Minnesota trying something new to prevent traffic deaths: a memorial Web site for victims
By Dean I Weitzman, Esq. on February 28th, 2011
Across the United States, motor vehicle accidents claimed the lives of 24,474 people in 2009, plus another 4,462 motorcyclists and 4,872 pedestrians and bicyclists, according to federal statistics.
The numbers are sobering, and at least one state – Minnesota – is trying to do something to make people more aware of the human carnage happening everyday on the state’s roadways.
In an announcement today, the state’s Department of Public Safety (DPS) unveiled a new Web site, www.MinnesotaCrashVictims.org, where families of crash victims can post heartfelt memorials and tributes to loved ones who are killed in crashes.
It’s believed to be the first such Web-based memorial site in the U.S., according to the agency.
The idea is simple – if other motorists read the stories of the victims and their bereaved families, maybe they will go out and be more careful as they drive in their own neighborhoods. The profiles on the site can include photographs, family memories and other information about the victims.
“These are the faces behind the statistics,” Cheri Marti, DPS Office of Traffic Safety director, said in a statement. “These are the reasons and reminders to drive safely. The personal stories resonate with visitors far greater than stats and numbers. This human element can help influence safe driving behavior.”
A primary goal of the tribute site is to educate Minnesotans about traffic safety and tell others the stories and causes behind deadly crashes, according to the DPS.
The stories that are submitted are reviewed and checked for accuracy through traffic accident records, the agency said. Important details are included to help site visitors understand what happened in the crashes, such as whether the victims were wearing seatbelts, driving while impaired by drugs or alcohol, driving while distracted or wearing a helmet in the case of motorcycle or bicycle crashes.
“We want families which are bearing the traumatic loss of a loved to have a place to share the memories of that person,” Marti said in a statement. “Through this site, we can keep their stories and message alive, and prevent future crashes.”
Already there are critics who say that such traffic safety education is unlikely just from having and viewing a memorial Web site. Others argue that under the current state budget pressures that such a Web site shouldn’t be funded with taxpayer money.
Both may be valid points, but to us here at MyPhillyLawyer, there’s another argument that’s even more reasonable in support of the memorial Web site – it’s a compassionate, caring and potentially educational thing to do.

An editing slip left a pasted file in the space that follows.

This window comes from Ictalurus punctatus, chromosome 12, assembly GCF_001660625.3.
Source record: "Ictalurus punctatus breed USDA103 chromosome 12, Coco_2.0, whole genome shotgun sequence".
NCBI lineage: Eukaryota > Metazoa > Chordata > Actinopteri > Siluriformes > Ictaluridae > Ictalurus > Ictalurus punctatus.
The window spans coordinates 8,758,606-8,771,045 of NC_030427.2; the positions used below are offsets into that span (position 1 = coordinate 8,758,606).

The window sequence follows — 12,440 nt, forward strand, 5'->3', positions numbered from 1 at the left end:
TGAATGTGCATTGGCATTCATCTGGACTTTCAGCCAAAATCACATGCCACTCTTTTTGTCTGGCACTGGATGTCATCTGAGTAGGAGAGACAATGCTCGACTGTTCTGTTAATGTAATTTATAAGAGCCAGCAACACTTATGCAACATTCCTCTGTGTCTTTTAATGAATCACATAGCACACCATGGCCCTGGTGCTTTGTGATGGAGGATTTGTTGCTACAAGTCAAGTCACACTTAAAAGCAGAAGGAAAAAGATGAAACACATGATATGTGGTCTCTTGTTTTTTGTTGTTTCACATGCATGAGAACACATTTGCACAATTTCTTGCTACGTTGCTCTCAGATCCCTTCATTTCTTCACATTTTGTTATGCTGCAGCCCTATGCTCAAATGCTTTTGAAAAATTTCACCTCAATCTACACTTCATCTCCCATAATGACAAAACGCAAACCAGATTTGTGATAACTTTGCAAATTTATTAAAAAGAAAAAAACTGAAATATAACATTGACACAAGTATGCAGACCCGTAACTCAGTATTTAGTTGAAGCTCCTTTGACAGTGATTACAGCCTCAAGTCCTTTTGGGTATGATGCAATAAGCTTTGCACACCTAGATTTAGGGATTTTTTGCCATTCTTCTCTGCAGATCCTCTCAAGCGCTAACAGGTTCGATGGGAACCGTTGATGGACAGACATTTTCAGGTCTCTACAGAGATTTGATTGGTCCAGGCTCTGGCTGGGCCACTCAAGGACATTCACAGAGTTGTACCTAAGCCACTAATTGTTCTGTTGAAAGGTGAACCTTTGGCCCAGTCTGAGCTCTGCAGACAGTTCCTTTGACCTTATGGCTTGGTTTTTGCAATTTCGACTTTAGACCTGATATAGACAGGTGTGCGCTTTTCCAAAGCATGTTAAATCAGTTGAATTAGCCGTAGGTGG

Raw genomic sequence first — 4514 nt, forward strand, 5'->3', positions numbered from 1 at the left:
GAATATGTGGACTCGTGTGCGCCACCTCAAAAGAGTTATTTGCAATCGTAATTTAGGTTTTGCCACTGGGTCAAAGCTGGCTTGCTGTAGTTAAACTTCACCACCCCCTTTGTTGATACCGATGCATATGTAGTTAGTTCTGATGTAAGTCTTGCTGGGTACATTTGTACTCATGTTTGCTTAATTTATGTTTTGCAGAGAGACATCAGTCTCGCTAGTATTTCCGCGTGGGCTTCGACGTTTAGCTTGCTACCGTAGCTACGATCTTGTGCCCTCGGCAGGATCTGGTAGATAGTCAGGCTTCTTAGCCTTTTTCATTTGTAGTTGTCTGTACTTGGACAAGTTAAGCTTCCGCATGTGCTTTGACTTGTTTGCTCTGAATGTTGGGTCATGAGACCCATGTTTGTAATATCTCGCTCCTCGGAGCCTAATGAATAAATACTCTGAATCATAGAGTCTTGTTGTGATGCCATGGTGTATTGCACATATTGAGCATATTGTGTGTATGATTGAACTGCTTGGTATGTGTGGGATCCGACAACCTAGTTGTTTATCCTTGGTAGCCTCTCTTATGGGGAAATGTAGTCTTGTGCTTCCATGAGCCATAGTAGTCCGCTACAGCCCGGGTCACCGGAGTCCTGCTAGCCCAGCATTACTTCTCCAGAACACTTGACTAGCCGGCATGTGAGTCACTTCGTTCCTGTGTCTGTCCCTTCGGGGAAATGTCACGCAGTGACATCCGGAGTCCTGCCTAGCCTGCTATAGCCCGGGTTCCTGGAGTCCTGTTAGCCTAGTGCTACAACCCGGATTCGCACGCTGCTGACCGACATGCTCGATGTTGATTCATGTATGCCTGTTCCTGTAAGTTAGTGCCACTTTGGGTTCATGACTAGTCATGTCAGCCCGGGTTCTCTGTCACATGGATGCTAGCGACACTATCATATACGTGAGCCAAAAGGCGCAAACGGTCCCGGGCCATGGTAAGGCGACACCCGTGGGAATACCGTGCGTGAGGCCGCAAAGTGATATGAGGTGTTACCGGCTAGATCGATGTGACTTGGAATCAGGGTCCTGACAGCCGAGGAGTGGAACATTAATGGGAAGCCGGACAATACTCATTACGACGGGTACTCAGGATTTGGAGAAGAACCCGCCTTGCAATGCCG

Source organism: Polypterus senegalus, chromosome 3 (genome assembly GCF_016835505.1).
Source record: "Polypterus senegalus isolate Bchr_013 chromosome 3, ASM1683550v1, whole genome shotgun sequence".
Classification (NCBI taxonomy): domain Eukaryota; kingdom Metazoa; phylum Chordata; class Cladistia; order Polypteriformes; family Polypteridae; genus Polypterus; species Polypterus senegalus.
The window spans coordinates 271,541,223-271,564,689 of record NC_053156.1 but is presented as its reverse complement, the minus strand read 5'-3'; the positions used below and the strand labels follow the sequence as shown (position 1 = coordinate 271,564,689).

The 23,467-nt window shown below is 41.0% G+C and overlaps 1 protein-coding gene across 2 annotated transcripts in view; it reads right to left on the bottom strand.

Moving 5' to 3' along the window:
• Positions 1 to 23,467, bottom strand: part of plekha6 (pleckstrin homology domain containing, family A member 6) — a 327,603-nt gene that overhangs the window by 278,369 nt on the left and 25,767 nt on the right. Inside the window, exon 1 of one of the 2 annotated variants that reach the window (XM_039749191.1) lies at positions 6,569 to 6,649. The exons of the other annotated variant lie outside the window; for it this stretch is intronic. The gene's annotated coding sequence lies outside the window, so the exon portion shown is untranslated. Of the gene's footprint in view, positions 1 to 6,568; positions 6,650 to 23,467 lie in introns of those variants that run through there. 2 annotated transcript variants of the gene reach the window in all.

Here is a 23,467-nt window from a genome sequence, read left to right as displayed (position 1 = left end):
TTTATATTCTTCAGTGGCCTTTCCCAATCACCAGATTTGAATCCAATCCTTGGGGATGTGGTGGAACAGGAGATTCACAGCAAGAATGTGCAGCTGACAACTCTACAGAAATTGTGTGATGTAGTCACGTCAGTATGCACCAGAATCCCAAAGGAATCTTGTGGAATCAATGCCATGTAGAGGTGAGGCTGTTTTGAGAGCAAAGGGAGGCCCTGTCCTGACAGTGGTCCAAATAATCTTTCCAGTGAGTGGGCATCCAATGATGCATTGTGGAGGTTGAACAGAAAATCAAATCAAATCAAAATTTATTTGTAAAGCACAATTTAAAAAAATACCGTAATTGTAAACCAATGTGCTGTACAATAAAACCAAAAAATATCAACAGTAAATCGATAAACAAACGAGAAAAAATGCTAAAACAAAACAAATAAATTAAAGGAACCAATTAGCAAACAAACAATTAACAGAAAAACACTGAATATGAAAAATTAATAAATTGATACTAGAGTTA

Maybe it won’t stop many of the approximately 400 traffic accident deaths that occur in the state of Minnesota each year, but what if it saves one life?
And what if other states across the nation adopted similar sites and they each saved one life, just because some driver somewhere thought twice before driving drunk or driving without wearing their seatbelt?
In addition to those killed each year in accidents in Minnesota each year, another 30,000 people are injured, according to the DPS. More than half of the motorists killed each year are not wearing seatbelts.
What if we had the same kinds of solemn Web sites locally here in Pennsylvania, New Jersey and Delaware, where they might make other drivers think about their responsibilities and behaviors before they even set foot into their vehicles every day?
It certainly won’t stop all fatal accidents, but maybe, just maybe, it could save even one life somewhere.
For the families of some of the Minnesota victims, the Web site is helpful in the grieving process, according to a story in the Star-Tribune of Minneapolis-St. Paul.
At the Minnesota DPS press conference, a mother described the traffic accident that took the life of her 18-year-old son, Evan, when he was a passenger in a car being driven by his girlfriend.
“This tragedy has left a hole in my family that is irreplaceable,” she told the DPS in a statement. She watched her son graduate from high school at the beginning of the summer and then planned his funeral after Labor Day. “The last memory I have of him is him giving me a wink and a sideways peace sign.”
Another victim’s relative told how her father, Robert Forrer, was killed in 2009 while they were rollerblading and he was struck by a car.
“The car obviously did not see us,” Denise Schnabel told the DPS. “He was struck and killed instantly. This [Web site] is a place where people are not going to forget.”
This Web site won’t solve the problems that lead to traffic accident deaths, not by a long shot.
But if it bolsters awareness, we think it’s a reasonable thing to try.
Every day, all of the attorneys and staff members here at MyPhillyLawyer see and feel the pain up close from the families of victims of horrific vehicle accidents. It’s something we never forget as we work to help our clients.
If you or a loved one is ever involved in a vehicle crash and you need a compassionate, skilled and motivated personal injury law team, we are here to help you, too.
When losing isn’t an option, call MyPhillyLawyer.